If you are like me you might have used the
sort(1) CLI utility more than once in your life. Today, I’ve found a trick that I’ve never used before, and hopefully it will help someone else in the future.
Say that we have the following file to sort:
fpdy 01 08 wcfo juvi 01 02 ejan urbx 04 03 ckbw fkzq 01 08 myaz fjie 04 09 rhvo almv 04 02 adhs cuah 07 04 gbyt chok 09 06 nqwo emjd 01 04 ledx npto 02 10 nqsc
Now, supposed that I wanted to sort first by the third column and then for the second one, then one would do
sort -k 3 foo.txt. Easy. But what if instead the source file looked like this and I wanted the same results?
fpdy 0108 wcfo juvi 0102 ejan urbx 0403 ckbw fkzq 0108 myaz fjie 0409 rhvo almv 0402 adhs cuah 0704 gbyt chok 0906 nqwo emjd 0104 ledx npto 0210 nqsc
Well, tricky, right? Not really: the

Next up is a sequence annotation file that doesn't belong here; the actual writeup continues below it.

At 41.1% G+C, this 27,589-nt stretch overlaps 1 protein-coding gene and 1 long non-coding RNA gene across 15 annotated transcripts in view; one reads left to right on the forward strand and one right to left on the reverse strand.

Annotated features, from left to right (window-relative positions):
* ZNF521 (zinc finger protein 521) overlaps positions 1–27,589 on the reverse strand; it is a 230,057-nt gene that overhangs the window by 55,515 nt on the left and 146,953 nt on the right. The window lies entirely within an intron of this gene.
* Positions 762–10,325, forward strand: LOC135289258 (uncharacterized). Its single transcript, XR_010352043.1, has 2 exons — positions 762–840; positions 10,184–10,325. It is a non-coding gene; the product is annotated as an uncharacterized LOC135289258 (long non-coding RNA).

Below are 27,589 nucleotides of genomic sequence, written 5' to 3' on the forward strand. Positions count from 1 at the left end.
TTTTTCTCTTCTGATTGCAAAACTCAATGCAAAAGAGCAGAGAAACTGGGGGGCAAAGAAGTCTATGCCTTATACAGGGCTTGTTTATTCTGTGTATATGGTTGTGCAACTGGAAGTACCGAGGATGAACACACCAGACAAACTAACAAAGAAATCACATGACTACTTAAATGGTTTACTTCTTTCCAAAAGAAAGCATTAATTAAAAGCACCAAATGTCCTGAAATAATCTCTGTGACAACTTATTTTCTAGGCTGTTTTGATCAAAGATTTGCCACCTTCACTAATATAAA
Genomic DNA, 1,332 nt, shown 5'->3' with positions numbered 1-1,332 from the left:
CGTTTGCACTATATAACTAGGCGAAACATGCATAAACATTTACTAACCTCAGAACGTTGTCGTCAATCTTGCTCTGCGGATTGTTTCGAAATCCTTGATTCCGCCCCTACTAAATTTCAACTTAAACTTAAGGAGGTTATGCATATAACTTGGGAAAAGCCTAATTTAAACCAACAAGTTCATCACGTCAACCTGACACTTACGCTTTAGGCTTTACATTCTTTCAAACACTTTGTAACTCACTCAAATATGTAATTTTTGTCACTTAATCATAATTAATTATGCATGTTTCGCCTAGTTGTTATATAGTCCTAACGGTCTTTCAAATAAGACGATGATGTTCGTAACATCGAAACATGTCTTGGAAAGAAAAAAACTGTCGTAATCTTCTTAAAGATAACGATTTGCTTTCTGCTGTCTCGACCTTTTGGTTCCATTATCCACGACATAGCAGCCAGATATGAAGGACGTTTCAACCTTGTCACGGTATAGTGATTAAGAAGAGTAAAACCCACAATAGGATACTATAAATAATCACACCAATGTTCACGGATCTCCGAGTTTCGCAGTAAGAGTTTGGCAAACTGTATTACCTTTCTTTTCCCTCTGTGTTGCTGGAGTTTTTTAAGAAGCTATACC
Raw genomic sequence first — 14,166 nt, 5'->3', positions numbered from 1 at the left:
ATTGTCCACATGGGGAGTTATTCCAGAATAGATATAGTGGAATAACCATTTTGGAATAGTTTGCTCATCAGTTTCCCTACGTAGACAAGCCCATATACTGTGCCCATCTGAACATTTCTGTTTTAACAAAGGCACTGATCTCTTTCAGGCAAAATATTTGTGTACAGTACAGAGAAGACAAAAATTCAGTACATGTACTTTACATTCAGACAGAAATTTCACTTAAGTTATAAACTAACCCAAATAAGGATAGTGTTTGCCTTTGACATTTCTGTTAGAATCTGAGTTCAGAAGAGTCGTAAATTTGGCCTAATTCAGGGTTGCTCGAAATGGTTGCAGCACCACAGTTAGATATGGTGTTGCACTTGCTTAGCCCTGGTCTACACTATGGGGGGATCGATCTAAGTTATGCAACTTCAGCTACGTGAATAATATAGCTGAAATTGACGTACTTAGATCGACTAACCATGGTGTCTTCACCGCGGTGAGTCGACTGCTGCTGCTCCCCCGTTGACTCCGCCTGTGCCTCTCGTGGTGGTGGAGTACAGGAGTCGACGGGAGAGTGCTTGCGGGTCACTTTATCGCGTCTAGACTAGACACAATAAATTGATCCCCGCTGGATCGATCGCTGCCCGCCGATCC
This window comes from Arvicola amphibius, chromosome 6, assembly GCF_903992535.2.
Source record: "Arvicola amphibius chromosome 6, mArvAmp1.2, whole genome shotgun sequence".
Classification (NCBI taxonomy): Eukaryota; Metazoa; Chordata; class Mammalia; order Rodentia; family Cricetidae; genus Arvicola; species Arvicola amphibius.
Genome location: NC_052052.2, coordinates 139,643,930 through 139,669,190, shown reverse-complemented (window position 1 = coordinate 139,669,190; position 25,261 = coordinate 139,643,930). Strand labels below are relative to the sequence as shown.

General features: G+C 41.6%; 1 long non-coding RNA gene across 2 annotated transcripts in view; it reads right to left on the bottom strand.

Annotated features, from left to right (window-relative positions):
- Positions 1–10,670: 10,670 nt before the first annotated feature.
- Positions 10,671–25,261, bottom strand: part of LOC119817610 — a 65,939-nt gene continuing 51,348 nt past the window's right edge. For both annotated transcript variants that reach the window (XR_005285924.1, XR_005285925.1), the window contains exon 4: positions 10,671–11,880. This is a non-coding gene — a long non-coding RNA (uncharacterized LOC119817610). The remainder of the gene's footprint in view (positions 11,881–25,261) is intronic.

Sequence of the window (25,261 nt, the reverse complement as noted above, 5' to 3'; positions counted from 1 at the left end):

-k accepts the format
F is the field number (
2 in our case) and
C is the character position within the field (
4 in our case) so if we run the following we will achieve what we are looking for:
$ sort -k 2.4 foo.txt almv 0402 adhs juvi 0102 ejan urbx 0403 ckbw cuah 0704 gbyt emjd 0104 ledx chok 0906 nqwo fkzq 0108 myaz fpdy 0108 wcfo fjie 0409 rhvo npto 0210 nqsc
4 and not
3, I don’t know, but I think it’s taking the separator into account. I need to investigate more. But so far I haven’t the need to do something as fine-grained as this, so I can still sleep well at night.